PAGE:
- Tourist Information
- Weather and When to Go
- Flights, Airport
- Transport, Getting There
- Do not Miss in Prague
- Attractions/What to See
- Prague Historical Quarters
- Prague Guided Tours
- Prague River Cruises
- Excursions Outside Prague
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- Medical Services, Pharmacies
- Disabled and Wheelchairs
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- Gay and Lesbian Scene
- Prague's Adult Areas
- Stag and Hen Parties
- Czech Traditions
- Congress Tourism
- E-brochures, Movies
Welcome to Prague
Things to do in Prague
Safety in Prague
Visitors to Prague will have a lot of options when looking to go clubbing till the early morning hours. The nightlife scene can't quite match London and other big cities, but that can be a good thing too in terms of price and lesser crowds.
There are a number of sophisticated cocktail bars in the centre of Prague. Try Tretter's bar, near Old Town Square, which has a classic atmosphere with a friendly bar staff. Also in the area are Zapa Bar and Bugsy's which are very good choices too. Behind the Tyn Church on Old Town Square, there is Tynska Bar and Books. ZanziBar in Lesser Town is good choice if you wish to visit some of Prague's VIP bars; high prices and standards are guaranteed.
Eat, Dance and Drink
If you want to go dancing, and enjoy a drink and food, there is Solidni Nejstota, just a few blocks behind the National Theater.
There are some ‘real' discos in Prague. Radost FX is a very good club with long-lasting popularity, situated close to IP Pavlova station. This club has many visiting star DJs for the dance floor downstairs. Upstairs, it is a lounge and vegetarian restaurant. If you like funk and techno then Roxy is the best club in town, located close to Namesti Republiky station. Karlovy Lazne is a mega club near the Charles Bridge, with four different dance floors on different levels, each floor dedicated to a different music genre - this club is very popular especially amongst tourists. Duplex on Wenceslas Square is another disco popular with foreign teenagers and even stag-party stragglers. La Fabrique has a couple of dance floors, and is near Wenceslas Square, making it another good centrally located option. If you want to feel more Czech atmosphere, try the club Meloun which is also near Wenceslas Square, and is mostly popular with locals. Lucerna Music Club on Wenceslas Square is a fairly large club and it regularly fills to capacity. Another favourite of young people is M1 Secret Lounge on Masna, near Old Town Square. The crowd is generally a mix of well-off young Czechs and expat students.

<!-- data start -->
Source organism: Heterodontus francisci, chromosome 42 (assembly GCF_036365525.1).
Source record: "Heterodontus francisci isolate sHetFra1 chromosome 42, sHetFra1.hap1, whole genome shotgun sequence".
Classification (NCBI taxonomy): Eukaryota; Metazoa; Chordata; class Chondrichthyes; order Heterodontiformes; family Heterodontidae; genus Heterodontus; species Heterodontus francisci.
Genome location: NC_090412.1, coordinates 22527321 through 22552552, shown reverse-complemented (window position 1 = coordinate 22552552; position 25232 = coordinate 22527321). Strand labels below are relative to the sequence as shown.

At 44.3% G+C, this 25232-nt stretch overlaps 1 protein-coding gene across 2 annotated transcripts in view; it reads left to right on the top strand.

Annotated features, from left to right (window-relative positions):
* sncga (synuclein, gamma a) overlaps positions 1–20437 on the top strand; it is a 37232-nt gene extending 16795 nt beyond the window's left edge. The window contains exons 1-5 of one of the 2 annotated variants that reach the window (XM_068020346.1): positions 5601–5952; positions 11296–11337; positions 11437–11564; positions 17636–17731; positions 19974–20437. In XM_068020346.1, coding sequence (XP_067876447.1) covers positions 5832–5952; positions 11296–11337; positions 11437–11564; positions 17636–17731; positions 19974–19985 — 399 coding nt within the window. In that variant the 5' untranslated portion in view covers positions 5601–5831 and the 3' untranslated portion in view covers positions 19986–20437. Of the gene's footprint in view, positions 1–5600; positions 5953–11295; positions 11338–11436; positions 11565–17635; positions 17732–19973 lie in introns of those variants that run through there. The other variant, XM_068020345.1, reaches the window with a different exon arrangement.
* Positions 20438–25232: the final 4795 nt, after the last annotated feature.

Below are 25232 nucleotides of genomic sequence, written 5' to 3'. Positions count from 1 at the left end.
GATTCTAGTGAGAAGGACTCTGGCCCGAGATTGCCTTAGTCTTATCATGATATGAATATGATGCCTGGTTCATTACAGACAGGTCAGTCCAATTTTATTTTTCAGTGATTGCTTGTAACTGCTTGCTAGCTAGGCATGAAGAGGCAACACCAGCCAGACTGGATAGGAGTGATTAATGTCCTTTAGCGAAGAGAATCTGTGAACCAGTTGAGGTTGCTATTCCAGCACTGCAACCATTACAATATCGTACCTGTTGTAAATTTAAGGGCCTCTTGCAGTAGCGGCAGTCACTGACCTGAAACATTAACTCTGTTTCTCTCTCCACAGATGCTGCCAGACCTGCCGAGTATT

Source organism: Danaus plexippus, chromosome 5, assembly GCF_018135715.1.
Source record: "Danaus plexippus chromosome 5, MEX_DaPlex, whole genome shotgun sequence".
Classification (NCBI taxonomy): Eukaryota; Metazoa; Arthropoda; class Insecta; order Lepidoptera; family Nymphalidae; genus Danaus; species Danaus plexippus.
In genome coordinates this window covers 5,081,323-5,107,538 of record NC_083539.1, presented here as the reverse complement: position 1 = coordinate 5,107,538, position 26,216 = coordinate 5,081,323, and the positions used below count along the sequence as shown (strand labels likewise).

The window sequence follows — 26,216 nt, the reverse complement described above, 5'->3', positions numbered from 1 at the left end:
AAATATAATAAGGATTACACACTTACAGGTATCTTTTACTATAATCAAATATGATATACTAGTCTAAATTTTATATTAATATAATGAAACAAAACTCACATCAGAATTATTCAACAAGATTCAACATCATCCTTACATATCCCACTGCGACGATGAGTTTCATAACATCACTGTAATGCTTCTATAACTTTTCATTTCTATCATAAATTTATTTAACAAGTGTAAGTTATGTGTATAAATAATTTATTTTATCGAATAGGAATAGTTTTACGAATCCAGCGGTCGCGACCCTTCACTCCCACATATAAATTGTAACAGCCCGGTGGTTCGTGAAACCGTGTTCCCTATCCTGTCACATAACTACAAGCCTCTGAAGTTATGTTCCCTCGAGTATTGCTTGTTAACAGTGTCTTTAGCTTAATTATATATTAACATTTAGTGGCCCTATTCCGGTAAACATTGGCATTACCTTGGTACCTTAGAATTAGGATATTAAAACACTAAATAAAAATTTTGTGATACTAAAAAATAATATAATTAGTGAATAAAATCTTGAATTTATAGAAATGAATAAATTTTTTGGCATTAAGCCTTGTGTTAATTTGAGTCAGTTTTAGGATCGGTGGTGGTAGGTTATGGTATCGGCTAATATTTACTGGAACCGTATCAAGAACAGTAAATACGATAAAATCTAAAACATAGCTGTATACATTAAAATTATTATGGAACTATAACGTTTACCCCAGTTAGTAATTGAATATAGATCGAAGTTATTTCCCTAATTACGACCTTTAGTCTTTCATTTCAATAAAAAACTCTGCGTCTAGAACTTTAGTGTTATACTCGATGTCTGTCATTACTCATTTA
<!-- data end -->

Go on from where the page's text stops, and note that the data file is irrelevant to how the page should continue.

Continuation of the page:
Blues and Jazz
For blues and/or jazz, some good performances can be caught at U Maleho Glena, near Old Town Square. The performance area is very small with just a few tables. You might want to check the performance schedule on the internet and book ahead if you can. The same goes for Ungelt Jazz and Blues club, behind the Tyn Church. Reduta Jazz Club situated on Narodni Trida 20 is one of the oldest jazz clubs in Prague.
Tasting Czech Beer
The Czech Republic is also very famous for its beer. Pilsner Urquell and Budvar are the best-known brands. So if you want something really special, try going to Kolkovna, near Old Town Square, which is popular amongst expats. This restaurant serves fresh unpasteurised Pilsner Urquell on tap, which is a very tasty brew. The food and Czech cuisine is a little more expensive than a local-oriented pub, but many find it is worth a visit. But be warned, the large restaurant is often full. Other recommend places for hanging out and drinking great beer with your food are: Pivovarsky Dum on Jecna, not far from Wenceslas Square, U Vejvodu near Narodni Trida, and the historic brewery, U Fleku, near Charles Square.
The side streets near Wenceslas Square (especially Perlova Street) are full of strip clubs. This is Prague's small red light district. Pickpockets can be a problem in this area at night (often employing women who run up to groups of men asking for a hug, etc. in order to divert attention from pickpockets).
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